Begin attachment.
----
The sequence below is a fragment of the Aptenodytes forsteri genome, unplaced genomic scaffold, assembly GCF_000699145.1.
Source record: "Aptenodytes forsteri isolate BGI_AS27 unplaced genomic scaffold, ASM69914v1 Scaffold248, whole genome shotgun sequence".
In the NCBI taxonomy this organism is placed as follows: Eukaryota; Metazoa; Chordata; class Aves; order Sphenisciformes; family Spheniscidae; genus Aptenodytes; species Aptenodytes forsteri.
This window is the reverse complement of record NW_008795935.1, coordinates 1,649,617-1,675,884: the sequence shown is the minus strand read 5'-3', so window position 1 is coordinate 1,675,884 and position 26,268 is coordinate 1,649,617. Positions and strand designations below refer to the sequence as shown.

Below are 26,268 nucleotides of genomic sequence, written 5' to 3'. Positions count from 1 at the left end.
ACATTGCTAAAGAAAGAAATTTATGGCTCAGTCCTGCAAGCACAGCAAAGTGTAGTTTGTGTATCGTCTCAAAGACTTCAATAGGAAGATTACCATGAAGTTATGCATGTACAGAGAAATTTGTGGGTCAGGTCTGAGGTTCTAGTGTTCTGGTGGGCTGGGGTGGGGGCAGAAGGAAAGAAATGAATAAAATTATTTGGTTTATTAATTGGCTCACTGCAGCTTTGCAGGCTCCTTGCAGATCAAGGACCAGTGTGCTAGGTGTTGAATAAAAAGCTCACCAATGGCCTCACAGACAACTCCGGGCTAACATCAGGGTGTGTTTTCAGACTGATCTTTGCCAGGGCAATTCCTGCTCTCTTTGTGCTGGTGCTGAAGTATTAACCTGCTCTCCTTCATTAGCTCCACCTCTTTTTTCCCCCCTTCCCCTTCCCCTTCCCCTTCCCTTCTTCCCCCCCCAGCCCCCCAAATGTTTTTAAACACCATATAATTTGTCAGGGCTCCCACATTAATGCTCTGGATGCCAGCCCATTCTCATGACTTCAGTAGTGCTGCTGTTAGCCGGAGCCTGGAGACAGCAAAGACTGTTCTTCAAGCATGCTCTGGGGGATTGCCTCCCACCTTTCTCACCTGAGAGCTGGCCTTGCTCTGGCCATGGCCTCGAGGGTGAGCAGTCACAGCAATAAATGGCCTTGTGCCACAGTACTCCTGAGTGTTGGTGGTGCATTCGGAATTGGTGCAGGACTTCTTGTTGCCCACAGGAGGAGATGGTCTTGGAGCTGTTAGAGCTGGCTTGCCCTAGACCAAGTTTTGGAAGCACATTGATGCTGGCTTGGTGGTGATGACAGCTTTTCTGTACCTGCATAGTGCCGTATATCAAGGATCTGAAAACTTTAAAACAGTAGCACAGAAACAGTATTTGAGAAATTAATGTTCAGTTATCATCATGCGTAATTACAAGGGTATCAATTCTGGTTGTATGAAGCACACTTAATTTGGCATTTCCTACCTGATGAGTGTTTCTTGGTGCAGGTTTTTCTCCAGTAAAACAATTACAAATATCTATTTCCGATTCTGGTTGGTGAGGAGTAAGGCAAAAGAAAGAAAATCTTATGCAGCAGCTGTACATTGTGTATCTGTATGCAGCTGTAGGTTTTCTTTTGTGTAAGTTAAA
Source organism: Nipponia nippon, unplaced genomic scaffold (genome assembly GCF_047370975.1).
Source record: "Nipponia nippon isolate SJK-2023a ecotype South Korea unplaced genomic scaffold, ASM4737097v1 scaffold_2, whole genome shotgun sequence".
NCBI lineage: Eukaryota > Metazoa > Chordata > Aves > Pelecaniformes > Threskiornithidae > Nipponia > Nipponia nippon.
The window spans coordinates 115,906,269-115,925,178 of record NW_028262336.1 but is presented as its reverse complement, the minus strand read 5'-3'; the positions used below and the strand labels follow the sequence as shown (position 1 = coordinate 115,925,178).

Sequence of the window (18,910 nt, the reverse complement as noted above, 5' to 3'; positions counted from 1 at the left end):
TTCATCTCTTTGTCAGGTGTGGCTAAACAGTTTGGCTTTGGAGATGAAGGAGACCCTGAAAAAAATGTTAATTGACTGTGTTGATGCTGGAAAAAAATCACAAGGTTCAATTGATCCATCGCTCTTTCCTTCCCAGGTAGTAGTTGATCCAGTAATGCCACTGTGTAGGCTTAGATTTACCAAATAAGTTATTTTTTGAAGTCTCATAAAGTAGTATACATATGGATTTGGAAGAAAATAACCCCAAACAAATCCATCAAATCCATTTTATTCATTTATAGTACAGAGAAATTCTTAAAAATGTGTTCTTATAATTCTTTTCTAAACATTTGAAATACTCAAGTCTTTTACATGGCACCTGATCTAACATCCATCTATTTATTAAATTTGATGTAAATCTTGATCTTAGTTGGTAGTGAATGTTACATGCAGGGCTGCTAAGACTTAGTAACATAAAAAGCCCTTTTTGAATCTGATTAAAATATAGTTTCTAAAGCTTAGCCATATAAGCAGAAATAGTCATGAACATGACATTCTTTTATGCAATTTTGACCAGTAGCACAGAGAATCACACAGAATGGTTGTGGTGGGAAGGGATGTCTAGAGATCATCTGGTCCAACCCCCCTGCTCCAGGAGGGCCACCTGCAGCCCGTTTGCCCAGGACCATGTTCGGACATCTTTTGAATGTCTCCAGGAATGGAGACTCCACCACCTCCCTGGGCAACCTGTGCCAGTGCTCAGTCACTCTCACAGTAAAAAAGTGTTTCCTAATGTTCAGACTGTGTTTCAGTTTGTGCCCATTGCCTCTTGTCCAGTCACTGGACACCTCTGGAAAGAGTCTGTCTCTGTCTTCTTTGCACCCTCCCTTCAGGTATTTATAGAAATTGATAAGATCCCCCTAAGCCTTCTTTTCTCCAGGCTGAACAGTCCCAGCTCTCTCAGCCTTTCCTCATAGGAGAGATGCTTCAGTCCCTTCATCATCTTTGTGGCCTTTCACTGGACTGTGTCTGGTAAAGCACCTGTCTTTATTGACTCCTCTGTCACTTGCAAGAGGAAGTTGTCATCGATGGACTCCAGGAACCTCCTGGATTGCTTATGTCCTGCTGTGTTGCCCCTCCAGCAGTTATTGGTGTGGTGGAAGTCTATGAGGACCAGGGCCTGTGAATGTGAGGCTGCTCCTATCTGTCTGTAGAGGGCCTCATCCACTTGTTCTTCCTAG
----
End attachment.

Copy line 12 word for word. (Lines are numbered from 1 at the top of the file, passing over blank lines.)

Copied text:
TTCATCTCTTTGTCAGGTGTGGCTAAACAGTTTGGCTTTGGAGATGAAGGAGACCCTGAAAAAAATGTTAATTGACTGTGTTGATGCTGGAAAAAAATCACAAGGTTCAATTGATCCATCGCTCTTTCCTTCCCAGGTAGTAGTTGATCCAGTAATGCCACTGTGTAGGCTTAGATTTACCAAATAAGTTATTTTTTGAAGTCTCATAAAGTAGTATACATATGGATTTGGAAGAAAATAACCCCAAACAAATCCATCAAATCCATTTTATTCATTTATAGTACAGAGAAATTCTTAAAAATGTGTTCTTATAATTCTTTTCTAAACATTTGAAATACTCAAGTCTTTTACATGGCACCTGATCTAACATCCATCTATTTATTAAATTTGATGTAAATCTTGATCTTAGTTGGTAGTGAATGTTACATGCAGGGCTGCTAAGACTTAGTAACATAAAAAGCCCTTTTTGAATCTGATTAAAATATAGTTTCTAAAGCTTAGCCATATAAGCAGAAATAGTCATGAACATGACATTCTTTTATGCAATTTTGACCAGTAGCACAGAGAATCACACAGAATGGTTGTGGTGGGAAGGGATGTCTAGAGATCATCTGGTCCAACCCCCCTGCTCCAGGAGGGCCACCTGCAGCCCGTTTGCCCAGGACCATGTTCGGACATCTTTTGAATGTCTCCAGGAATGGAGACTCCACCACCTCCCTGGGCAACCTGTGCCAGTGCTCAGTCACTCTCACAGTAAAAAAGTGTTTCCTAATGTTCAGACTGTGTTTCAGTTTGTGCCCATTGCCTCTTGTCCAGTCACTGGACACCTCTGGAAAGAGTCTGTCTCTGTCTTCTTTGCACCCTCCCTTCAGGTATTTATAGAAATTGATAAGATCCCCCTAAGCCTTCTTTTCTCCAGGCTGAACAGTCCCAGCTCTCTCAGCCTTTCCTCATAGGAGAGATGCTTCAGTCCCTTCATCATCTTTGTGGCCTTTCACTGGACTGTGTCTGGTAAAGCACCTGTCTTTATTGACTCCTCTGTCACTTGCAAGAGGAAGTTGTCATCGATGGACTCCAGGAACCTCCTGGATTGCTTATGTCCTGCTGTGTTGCCCCTCCAGCAGTTATTGGTGTGGTGGAAGTCTATGAGGACCAGGGCCTGTGAATGTGAGGCTGCTCCTATCTGTCTGTAGAGGGCCTCATCCACTTGTTCTTCCTAG